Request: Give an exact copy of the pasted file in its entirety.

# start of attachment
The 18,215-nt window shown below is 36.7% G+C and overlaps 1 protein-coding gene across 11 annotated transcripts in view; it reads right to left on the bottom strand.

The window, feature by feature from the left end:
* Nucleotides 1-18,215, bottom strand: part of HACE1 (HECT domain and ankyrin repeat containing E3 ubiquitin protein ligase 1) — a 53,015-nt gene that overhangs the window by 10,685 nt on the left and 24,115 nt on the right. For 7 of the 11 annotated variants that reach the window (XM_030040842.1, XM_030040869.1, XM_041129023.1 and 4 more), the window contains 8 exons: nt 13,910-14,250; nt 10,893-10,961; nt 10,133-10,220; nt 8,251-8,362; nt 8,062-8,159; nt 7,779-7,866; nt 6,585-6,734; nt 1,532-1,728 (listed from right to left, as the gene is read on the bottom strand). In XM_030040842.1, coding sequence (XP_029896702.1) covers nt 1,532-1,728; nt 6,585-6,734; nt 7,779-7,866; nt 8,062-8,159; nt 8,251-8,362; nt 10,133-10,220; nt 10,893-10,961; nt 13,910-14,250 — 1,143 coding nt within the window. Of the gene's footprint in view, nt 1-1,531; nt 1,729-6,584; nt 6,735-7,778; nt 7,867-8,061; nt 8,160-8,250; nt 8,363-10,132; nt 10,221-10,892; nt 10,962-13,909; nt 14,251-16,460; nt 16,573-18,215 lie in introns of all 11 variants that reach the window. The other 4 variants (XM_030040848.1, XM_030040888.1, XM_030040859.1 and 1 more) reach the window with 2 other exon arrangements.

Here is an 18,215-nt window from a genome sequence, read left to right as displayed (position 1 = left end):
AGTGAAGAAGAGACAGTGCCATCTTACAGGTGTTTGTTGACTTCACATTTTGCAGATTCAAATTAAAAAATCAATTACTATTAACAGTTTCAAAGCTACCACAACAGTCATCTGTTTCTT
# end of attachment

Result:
The 18,215-nt window shown below is 36.7% G+C and overlaps 1 protein-coding gene across 11 annotated transcripts in view; it reads right to left on the bottom strand.

The window, feature by feature from the left end:
* Nucleotides 1-18,215, bottom strand: part of HACE1 (HECT domain and ankyrin repeat containing E3 ubiquitin protein ligase 1) — a 53,015-nt gene that overhangs the window by 10,685 nt on the left and 24,115 nt on the right. For 7 of the 11 annotated variants that reach the window (XM_030040842.1, XM_030040869.1, XM_041129023.1 and 4 more), the window contains 8 exons: nt 13,910-14,250; nt 10,893-10,961; nt 10,133-10,220; nt 8,251-8,362; nt 8,062-8,159; nt 7,779-7,866; nt 6,585-6,734; nt 1,532-1,728 (listed from right to left, as the gene is read on the bottom strand). In XM_030040842.1, coding sequence (XP_029896702.1) covers nt 1,532-1,728; nt 6,585-6,734; nt 7,779-7,866; nt 8,062-8,159; nt 8,251-8,362; nt 10,133-10,220; nt 10,893-10,961; nt 13,910-14,250 — 1,143 coding nt within the window. Of the gene's footprint in view, nt 1-1,531; nt 1,729-6,584; nt 6,735-7,778; nt 7,867-8,061; nt 8,160-8,250; nt 8,363-10,132; nt 10,221-10,892; nt 10,962-13,909; nt 14,251-16,460; nt 16,573-18,215 lie in introns of all 11 variants that reach the window. The other 4 variants (XM_030040848.1, XM_030040888.1, XM_030040859.1 and 1 more) reach the window with 2 other exon arrangements.

Here is an 18,215-nt window from a genome sequence, read left to right as displayed (position 1 = left end):
AGTGAAGAAGAGACAGTGCCATCTTACAGGTGTTTGTTGACTTCACATTTTGCAGATTCAAATTAAAAAATCAATTACTATTAACAGTTTCAAAGCTACCACAACAGTCATCTGTTTCTT